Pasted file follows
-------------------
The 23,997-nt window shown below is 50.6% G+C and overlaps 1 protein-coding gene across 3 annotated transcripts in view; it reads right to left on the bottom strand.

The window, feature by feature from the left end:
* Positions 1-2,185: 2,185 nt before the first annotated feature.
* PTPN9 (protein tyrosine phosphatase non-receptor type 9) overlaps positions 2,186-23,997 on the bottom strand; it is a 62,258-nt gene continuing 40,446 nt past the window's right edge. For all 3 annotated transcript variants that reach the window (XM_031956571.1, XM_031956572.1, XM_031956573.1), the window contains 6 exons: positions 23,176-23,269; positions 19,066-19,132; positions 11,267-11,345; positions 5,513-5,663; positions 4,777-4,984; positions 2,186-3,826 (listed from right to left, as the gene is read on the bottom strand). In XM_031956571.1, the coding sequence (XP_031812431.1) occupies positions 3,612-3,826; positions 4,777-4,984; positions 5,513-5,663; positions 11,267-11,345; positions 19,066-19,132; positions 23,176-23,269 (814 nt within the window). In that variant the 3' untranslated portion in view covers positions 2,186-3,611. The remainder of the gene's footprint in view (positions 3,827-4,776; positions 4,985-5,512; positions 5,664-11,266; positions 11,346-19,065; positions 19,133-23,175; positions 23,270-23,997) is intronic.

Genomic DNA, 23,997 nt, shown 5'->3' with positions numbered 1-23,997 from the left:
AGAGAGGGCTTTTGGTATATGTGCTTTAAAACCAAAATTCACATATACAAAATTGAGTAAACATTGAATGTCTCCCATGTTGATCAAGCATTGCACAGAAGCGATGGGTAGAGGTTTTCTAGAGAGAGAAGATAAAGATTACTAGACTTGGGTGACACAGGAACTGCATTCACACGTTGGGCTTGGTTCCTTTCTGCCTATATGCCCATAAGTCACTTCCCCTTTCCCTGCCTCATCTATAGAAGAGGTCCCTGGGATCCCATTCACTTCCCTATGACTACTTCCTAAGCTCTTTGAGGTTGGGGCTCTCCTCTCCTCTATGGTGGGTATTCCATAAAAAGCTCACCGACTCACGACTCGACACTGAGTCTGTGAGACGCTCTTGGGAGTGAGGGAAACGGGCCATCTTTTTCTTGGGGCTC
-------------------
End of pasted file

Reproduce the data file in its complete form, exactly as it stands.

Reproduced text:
The 23,997-nt window shown below is 50.6% G+C and overlaps 1 protein-coding gene across 3 annotated transcripts in view; it reads right to left on the bottom strand.

The window, feature by feature from the left end:
* Positions 1-2,185: 2,185 nt before the first annotated feature.
* PTPN9 (protein tyrosine phosphatase non-receptor type 9) overlaps positions 2,186-23,997 on the bottom strand; it is a 62,258-nt gene continuing 40,446 nt past the window's right edge. For all 3 annotated transcript variants that reach the window (XM_031956571.1, XM_031956572.1, XM_031956573.1), the window contains 6 exons: positions 23,176-23,269; positions 19,066-19,132; positions 11,267-11,345; positions 5,513-5,663; positions 4,777-4,984; positions 2,186-3,826 (listed from right to left, as the gene is read on the bottom strand). In XM_031956571.1, the coding sequence (XP_031812431.1) occupies positions 3,612-3,826; positions 4,777-4,984; positions 5,513-5,663; positions 11,267-11,345; positions 19,066-19,132; positions 23,176-23,269 (814 nt within the window). In that variant the 3' untranslated portion in view covers positions 2,186-3,611. The remainder of the gene's footprint in view (positions 3,827-4,776; positions 4,985-5,512; positions 5,664-11,266; positions 11,346-19,065; positions 19,133-23,175; positions 23,270-23,997) is intronic.

Genomic DNA, 23,997 nt, shown 5'->3' with positions numbered 1-23,997 from the left:
AGAGAGGGCTTTTGGTATATGTGCTTTAAAACCAAAATTCACATATACAAAATTGAGTAAACATTGAATGTCTCCCATGTTGATCAAGCATTGCACAGAAGCGATGGGTAGAGGTTTTCTAGAGAGAGAAGATAAAGATTACTAGACTTGGGTGACACAGGAACTGCATTCACACGTTGGGCTTGGTTCCTTTCTGCCTATATGCCCATAAGTCACTTCCCCTTTCCCTGCCTCATCTATAGAAGAGGTCCCTGGGATCCCATTCACTTCCCTATGACTACTTCCTAAGCTCTTTGAGGTTGGGGCTCTCCTCTCCTCTATGGTGGGTATTCCATAAAAAGCTCACCGACTCACGACTCGACACTGAGTCTGTGAGACGCTCTTGGGAGTGAGGGAAACGGGCCATCTTTTTCTTGGGGCTC